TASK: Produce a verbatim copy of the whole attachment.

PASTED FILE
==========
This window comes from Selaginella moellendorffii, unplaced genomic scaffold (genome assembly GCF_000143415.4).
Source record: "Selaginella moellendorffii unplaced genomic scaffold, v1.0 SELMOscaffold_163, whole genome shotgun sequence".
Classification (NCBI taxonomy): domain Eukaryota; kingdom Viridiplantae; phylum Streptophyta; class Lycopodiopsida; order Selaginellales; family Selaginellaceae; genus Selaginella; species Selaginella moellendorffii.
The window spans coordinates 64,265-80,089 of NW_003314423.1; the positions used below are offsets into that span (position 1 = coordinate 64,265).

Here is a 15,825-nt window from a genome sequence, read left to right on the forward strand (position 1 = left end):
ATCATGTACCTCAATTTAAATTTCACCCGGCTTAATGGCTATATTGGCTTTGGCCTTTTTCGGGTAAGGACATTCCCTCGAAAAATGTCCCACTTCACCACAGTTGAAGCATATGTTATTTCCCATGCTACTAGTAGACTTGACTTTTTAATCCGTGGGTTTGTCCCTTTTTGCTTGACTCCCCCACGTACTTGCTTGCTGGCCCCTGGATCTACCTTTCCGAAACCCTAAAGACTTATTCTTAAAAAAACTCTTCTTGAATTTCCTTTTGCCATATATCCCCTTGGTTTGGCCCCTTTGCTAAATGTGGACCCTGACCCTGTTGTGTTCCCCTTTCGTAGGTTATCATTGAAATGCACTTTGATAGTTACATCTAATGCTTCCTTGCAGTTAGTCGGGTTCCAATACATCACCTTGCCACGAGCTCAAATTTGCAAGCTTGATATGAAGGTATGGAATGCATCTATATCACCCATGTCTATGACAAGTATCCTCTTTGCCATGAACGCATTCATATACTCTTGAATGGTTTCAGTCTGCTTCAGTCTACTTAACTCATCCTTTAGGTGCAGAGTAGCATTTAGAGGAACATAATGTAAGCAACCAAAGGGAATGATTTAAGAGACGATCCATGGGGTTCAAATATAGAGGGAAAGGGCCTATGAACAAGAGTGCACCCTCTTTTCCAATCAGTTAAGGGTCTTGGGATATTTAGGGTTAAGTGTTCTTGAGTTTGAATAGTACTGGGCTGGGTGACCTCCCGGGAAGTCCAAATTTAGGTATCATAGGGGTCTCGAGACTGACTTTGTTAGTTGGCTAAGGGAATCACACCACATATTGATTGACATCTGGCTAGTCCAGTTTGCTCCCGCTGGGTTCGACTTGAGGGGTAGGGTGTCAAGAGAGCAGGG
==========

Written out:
This window comes from Selaginella moellendorffii, unplaced genomic scaffold (genome assembly GCF_000143415.4).
Source record: "Selaginella moellendorffii unplaced genomic scaffold, v1.0 SELMOscaffold_163, whole genome shotgun sequence".
Classification (NCBI taxonomy): domain Eukaryota; kingdom Viridiplantae; phylum Streptophyta; class Lycopodiopsida; order Selaginellales; family Selaginellaceae; genus Selaginella; species Selaginella moellendorffii.
The window spans coordinates 64,265-80,089 of NW_003314423.1; the positions used below are offsets into that span (position 1 = coordinate 64,265).

Here is a 15,825-nt window from a genome sequence, read left to right on the forward strand (position 1 = left end):
ATCATGTACCTCAATTTAAATTTCACCCGGCTTAATGGCTATATTGGCTTTGGCCTTTTTCGGGTAAGGACATTCCCTCGAAAAATGTCCCACTTCACCACAGTTGAAGCATATGTTATTTCCCATGCTACTAGTAGACTTGACTTTTTAATCCGTGGGTTTGTCCCTTTTTGCTTGACTCCCCCACGTACTTGCTTGCTGGCCCCTGGATCTACCTTTCCGAAACCCTAAAGACTTATTCTTAAAAAAACTCTTCTTGAATTTCCTTTTGCCATATATCCCCTTGGTTTGGCCCCTTTGCTAAATGTGGACCCTGACCCTGTTGTGTTCCCCTTTCGTAGGTTATCATTGAAATGCACTTTGATAGTTACATCTAATGCTTCCTTGCAGTTAGTCGGGTTCCAATACATCACCTTGCCACGAGCTCAAATTTGCAAGCTTGATATGAAGGTATGGAATGCATCTATATCACCCATGTCTATGACAAGTATCCTCTTTGCCATGAACGCATTCATATACTCTTGAATGGTTTCAGTCTGCTTCAGTCTACTTAACTCATCCTTTAGGTGCAGAGTAGCATTTAGAGGAACATAATGTAAGCAACCAAAGGGAATGATTTAAGAGACGATCCATGGGGTTCAAATATAGAGGGAAAGGGCCTATGAACAAGAGTGCACCCTCTTTTCCAATCAGTTAAGGGTCTTGGGATATTTAGGGTTAAGTGTTCTTGAGTTTGAATAGTACTGGGCTGGGTGACCTCCCGGGAAGTCCAAATTTAGGTATCATAGGGGTCTCGAGACTGACTTTGTTAGTTGGCTAAGGGAATCACACCACATATTGATTGACATCTGGCTAGTCCAGTTTGCTCCCGCTGGGTTCGACTTGAGGGGTAGGGTGTCAAGAGAGCAGGG